In this episode we interview Dean Burnett, author of "Idiot Brain: What Your Brain is Really Up To." Burnett's book is a guide to the neuroscience behind the things that our amazing brains do poorly. In the interview we discuss motion sickness, the pain of breakups, why criticisms are more powerful than compliments, the imposter syndrome, anti-intellectualism, irrational fears, and more. Burnett also explains how the brain is kinda sorta like a computer, but a really bad one that messes with your files, rewrites your documents, and edits your photos when you aren't around. Dean Burnett is a neuroscientist who lectures at Cardiff University and writes about brain stuff over at his blog, Brain Flapping hosted by The Guardian. SPONSORS: • The Great Courses Plus: http://www.thegreatcoursesplus.com/smart • Blue Apron: http://www.blueapron.com/yanss Show notes at: http://www.youarenotsosmart.com

082 - Crowds (rebroadcast)  

This episode’s guest, Michael Bond, is the author of The Power of Others, and reading his book I was surprised to learn that despite several decades of research into crowd psychology, the answers to most questions concerning crowds can still be traced back to a book printed in 1895. Gustave’s Le Bon’s book, “The Crowd: A Study of the Popular Mind,” explains that humans in large groups are dangerous, that people spontaneously de-evolve into subhuman beasts who are easily swayed and prone to violence. That viewpoint has informed the policies and tactics of governments and police forces for more than a century, and like many prescientific musings, much of it is wrong. Listen in this episode as Bond explains that the more research the social sciences conduct, the less the idea of a mindless, animalistic mob seems to be true. He also explains what police forces and governments should be doing instead of launching tear gas canisters from behind riot shields which actually creates the situation they are trying to prevent. Also, we touch on the psychology of suicide bombers, which is just as surprising as what he learned researching crowds.

081 - The Climate Paradox  

In this episode, psychologist Per Espen Stoknes discusses his book: What We Think About When We Try Not to Think About Global Warming. Stoknes has developed a strategy for science communicators who find themselves confronted with climate change deniers who aren't swayed by facts and charts. His book presents a series of psychology-based steps designed to painlessly change people’s minds and avoid the common mistakes scientists tend to make when explaining climate change to laypeople.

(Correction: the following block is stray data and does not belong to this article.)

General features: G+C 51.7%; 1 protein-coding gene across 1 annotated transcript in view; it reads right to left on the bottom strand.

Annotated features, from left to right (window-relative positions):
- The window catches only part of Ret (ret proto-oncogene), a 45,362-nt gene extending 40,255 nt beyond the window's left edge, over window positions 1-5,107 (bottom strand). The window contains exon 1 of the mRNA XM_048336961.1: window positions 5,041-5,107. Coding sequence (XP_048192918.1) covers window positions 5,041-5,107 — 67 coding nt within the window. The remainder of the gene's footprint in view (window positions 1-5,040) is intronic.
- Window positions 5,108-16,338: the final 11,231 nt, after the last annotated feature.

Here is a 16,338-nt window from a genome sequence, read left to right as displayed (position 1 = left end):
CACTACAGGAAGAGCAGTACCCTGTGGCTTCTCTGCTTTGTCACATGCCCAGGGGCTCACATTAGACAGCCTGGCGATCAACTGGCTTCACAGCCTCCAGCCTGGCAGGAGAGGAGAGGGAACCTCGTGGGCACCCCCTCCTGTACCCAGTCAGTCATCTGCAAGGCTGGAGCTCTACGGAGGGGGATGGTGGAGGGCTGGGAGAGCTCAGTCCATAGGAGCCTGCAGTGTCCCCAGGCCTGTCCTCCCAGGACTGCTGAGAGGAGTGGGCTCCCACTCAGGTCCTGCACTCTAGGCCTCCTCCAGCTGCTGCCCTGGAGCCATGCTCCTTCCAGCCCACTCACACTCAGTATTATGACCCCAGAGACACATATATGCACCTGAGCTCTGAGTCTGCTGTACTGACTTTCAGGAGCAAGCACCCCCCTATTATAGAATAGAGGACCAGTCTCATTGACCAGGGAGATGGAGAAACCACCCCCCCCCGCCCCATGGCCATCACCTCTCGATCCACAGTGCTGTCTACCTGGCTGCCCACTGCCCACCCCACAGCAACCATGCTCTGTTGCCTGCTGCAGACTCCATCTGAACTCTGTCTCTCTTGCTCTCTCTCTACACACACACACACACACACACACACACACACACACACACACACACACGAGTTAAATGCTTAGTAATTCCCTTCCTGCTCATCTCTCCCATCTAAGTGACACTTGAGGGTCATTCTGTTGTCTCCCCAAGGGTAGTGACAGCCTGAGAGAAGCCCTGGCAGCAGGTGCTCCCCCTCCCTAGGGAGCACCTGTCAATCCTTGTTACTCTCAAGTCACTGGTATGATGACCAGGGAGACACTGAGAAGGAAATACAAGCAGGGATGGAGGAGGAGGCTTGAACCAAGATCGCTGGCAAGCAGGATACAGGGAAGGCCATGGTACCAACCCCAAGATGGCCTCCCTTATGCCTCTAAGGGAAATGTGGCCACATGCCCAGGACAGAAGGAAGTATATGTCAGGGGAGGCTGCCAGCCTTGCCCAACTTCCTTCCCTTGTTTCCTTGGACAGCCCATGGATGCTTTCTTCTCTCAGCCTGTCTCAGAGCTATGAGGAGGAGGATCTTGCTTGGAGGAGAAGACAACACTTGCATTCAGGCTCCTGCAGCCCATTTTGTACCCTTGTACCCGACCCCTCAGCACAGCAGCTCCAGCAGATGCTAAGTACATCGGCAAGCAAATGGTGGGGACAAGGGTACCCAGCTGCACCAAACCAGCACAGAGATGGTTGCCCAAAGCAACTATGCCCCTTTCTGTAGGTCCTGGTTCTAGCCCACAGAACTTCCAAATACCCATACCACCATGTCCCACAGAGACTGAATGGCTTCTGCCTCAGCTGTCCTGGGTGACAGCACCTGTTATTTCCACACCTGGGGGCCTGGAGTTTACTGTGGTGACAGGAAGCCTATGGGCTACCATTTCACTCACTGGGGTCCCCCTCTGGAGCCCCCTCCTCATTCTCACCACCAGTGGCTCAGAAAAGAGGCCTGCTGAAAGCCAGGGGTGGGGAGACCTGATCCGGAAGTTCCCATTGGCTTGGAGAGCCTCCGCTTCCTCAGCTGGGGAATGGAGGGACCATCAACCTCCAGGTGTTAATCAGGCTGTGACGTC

080 - Deep Canvassing  

Oddly enough, we don’t actually know very much about how to change people’s minds, not scientifically, that's why the work of the a group of LGBT activists in Los Angeles is offering something valuable to psychology and political science - uncharted scientific territory. The Leadership Lab has been developing a technique for the last eight years that can change a person’s mind about a contentious social issue after a 20-minute conversation. This episode is about that group's redemption after their reputation was threatened by a researcher who, in studying their persuasion technique, committed scientific fraud and forced the retraction of his paper. That research and the retraction got a lot of media attention in 2015, but the story didn't end there. In the show, you will meet the scientists who uncovered that researcher's fraud and then decided to go ahead and start over, do the research themselves, and see if the technique actually worked. Show notes at http://youarenotsosmart.com

079 - Separate Spheres  

Common sense used to dictate that men and women should only come together for breakfast and dinner. According to Victorian historian Kaythrn Hughes, people in the early 19th Century thought the outside world was dangerous and unclean and morally dubious and thus no place for a virtuous, fragile woman. The home was a paradise, while men went out into the world and got their hands dirty. By the mid 1800s, women were leaving home to work in factories and much more, and if you believed in preserving the separate spheres, the concept that men and women should only cross paths at breakfast and dinner, then as we approached the 20th century, this created a lot of anxiety for you. In this episode of the You Are Not So Smart Podcast, we explore how the separate spheres ideology is still affecting us today, and how some people are using it to scare people into voting down anti-discrimination legislation. Show notes at: www.youarenotsosmart.com • Patreon: www.patreon.com/youarenotsosmart • Donate Directly through PayPal: www.paypal.me/DavidMcRaney SPONSORS • Blue Apron: www.blueapron.com/YANSS • The Great Courses Plus: www.thegreatcoursesplus.com/smart

078 - The Existential Fallacy  

Hypothetical situations involving dragons, robots, spaceships, and vampires have all been used to prove and disprove arguments. Statements about things that do not exist can still be true, and can be useful thinking tools for exploring philosophical, logical, sociological, and scientific concepts. The problem is that sometimes those same arguments accidentally require those fictional concepts to be real in order to support their conclusions, and that’s when you commit the existential fallacy. In this episode we explore the most logical logical fallacy of them all, the existential fallacy. No need to get out your pens and paper, we will do that for you, as we make sense of one the most break-breaking thinking mistakes we’ve ever discovered. Show notes at: www.youarenotsosmart.com • Patreon: www.patreon.com/youarenotsosmart • Donate Directly through PayPal: www.paypal.me/DavidMcRaney SPONSORS • Bombas: www.Bombas.com/SOSMART • Casper: www.casper.com/sosmart • The Great Courses Plus: www.thegreatcoursesplus.com/smart

077 - The Conjunction Fallacy